Meet Nick M.

Automotive Technology Graduate

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“It makes you feel good to help someone out.”

Sometimes, the path to your perfect career can have some twists and turns.

When Nick McSpedon graduated from high school in 2011, he took what he thought was a traditional route to higher education: acceptance and enrollment at a downstate, four-year private university. But, as a new college student, he didn't have much of an idea of what he wanted to study, and it showed.

"I kind of floated around for two years at Fordham (University), trying to figure out what I wanted to do," he said. "Middling grades, C-plus, B student, and eventually I dropped out and just went home for a while." 

With an interest in cars, but not a lot of deep knowledge on the subject, Nick found his way to Hudson Valley's Automotive Technical Services program in 2016. "I knew I liked cars, but I did really didn't know much about them, and I knew getting a trade might be smart idea. It's not something that gets outsourced," he said.

Now in his senior year, Nick smiles when asked if he's found the right fit in college. "I think it shows in the grades I'm getting - a 4.0 last year."

He's also found some mentors and friends among the faculty, who last year encouraged him to apply for the elite $2,500 Garage Gurus Scholarship from Federal Mogul. Only 12 scholarships are given out nationally each year, and when spring rolled around, Nick was chosen as one of the winners.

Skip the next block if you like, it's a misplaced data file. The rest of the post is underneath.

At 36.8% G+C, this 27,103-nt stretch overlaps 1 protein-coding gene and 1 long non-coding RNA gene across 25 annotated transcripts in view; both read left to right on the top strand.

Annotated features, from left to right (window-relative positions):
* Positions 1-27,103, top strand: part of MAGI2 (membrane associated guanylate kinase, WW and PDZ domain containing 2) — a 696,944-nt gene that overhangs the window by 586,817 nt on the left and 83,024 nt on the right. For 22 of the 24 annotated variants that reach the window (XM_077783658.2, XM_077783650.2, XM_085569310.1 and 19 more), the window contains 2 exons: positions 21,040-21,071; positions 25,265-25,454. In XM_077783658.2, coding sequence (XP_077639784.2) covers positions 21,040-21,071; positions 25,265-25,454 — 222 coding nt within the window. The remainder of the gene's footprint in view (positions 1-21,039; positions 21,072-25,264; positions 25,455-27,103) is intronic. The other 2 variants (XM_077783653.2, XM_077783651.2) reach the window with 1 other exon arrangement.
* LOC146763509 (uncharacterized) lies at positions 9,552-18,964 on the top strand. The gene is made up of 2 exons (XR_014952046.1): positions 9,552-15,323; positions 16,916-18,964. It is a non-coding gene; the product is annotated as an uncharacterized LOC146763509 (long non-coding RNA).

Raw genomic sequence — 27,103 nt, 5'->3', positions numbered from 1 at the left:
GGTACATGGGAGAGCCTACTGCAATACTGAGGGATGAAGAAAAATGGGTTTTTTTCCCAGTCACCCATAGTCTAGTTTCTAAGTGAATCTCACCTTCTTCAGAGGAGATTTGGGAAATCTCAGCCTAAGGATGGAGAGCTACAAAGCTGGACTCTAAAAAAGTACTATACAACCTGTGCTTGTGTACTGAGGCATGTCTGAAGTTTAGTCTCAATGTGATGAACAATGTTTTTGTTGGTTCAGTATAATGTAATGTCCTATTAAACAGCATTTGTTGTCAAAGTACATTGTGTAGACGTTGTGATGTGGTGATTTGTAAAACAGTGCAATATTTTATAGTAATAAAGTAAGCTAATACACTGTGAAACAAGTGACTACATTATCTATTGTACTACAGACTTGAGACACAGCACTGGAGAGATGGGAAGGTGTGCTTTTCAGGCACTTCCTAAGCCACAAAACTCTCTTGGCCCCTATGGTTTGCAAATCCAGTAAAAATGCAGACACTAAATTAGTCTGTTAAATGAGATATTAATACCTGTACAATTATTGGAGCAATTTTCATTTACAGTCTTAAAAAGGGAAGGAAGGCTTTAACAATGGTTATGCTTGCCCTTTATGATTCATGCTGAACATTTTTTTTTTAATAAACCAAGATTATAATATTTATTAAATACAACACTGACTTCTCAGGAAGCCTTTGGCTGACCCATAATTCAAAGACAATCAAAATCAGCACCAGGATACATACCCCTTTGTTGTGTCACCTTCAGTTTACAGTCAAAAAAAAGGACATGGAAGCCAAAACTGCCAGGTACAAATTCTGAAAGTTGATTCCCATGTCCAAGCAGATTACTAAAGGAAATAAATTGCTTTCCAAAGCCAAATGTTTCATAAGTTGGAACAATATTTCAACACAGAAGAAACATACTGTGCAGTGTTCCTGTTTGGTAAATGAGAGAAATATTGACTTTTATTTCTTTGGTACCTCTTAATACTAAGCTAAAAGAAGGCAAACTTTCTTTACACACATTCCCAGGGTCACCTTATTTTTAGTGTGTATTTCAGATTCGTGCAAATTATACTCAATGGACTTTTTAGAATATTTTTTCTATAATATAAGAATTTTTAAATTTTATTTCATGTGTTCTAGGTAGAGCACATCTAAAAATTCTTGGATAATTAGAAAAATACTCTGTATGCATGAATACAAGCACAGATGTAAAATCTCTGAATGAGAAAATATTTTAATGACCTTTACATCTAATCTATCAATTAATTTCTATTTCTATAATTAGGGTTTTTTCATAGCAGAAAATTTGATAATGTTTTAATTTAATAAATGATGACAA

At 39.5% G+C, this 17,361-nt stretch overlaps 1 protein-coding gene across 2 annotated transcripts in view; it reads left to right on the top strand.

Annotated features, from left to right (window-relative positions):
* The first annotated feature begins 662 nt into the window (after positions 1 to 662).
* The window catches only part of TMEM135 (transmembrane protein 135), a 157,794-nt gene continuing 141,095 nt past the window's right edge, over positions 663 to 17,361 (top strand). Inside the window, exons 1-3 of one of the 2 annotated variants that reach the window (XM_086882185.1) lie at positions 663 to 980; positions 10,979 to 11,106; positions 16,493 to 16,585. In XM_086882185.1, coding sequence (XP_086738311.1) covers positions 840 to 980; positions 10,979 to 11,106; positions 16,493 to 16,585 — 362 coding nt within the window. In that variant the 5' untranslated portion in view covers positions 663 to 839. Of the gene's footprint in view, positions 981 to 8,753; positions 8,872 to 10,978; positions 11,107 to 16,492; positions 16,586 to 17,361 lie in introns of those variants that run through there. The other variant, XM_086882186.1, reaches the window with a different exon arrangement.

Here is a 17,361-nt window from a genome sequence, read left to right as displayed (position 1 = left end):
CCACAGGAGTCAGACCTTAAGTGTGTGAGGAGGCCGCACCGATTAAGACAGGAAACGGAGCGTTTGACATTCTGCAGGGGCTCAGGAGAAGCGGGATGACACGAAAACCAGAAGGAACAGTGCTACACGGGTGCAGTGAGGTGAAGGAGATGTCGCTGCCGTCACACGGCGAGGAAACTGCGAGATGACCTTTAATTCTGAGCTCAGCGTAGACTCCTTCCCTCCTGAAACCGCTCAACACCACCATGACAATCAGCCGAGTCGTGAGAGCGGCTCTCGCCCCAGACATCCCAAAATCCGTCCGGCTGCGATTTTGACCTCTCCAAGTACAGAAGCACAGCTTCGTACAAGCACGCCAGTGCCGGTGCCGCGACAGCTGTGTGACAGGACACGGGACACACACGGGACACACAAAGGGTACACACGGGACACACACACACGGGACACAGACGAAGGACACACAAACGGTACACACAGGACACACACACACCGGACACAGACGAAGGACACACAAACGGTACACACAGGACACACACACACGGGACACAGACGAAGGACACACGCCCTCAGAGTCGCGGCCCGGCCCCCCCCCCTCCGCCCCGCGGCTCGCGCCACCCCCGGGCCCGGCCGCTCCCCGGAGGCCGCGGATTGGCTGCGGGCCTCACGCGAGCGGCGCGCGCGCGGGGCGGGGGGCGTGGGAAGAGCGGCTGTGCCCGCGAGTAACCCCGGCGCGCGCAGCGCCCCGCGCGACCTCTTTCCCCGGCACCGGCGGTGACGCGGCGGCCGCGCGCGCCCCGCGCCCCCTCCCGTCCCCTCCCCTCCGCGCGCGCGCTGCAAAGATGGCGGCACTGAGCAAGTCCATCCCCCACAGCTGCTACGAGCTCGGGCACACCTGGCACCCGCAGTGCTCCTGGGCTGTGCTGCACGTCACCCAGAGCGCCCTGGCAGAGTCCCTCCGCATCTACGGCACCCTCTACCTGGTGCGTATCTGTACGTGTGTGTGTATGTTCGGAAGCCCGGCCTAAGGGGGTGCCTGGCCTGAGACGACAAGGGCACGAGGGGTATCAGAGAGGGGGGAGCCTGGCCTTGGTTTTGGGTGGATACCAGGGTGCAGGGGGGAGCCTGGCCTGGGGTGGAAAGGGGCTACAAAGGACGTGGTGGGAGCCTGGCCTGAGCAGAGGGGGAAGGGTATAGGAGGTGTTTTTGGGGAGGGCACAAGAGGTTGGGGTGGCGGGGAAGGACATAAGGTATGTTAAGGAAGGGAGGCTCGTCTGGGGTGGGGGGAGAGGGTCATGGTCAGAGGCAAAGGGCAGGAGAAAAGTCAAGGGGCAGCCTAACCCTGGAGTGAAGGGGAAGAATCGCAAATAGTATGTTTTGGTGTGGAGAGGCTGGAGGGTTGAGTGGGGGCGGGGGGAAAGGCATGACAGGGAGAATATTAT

An entry-level tool kit for Automotive students costs around $6,000, so Nick knows where his scholarship money will be going. He's also taken advantage of other scholarships offered by the college Foundation and even earns a little money as a library peer tutor. Several times each week, he sets up shop in a Williams Hall classroom to help his fellow students with automotive electricity and math.

"It makes you feel good to help someone out. You can't always guarantee that they'll get the help they need, but you can try your best to help them and that's what I try to do," he said.

"Nick's one of the students in this program who has a real diagnostic mindset," said Professor Chris McNally. "He's not happy just fixing a problem. He wants to know why the problem happened in the first place and how to stop it from happening again."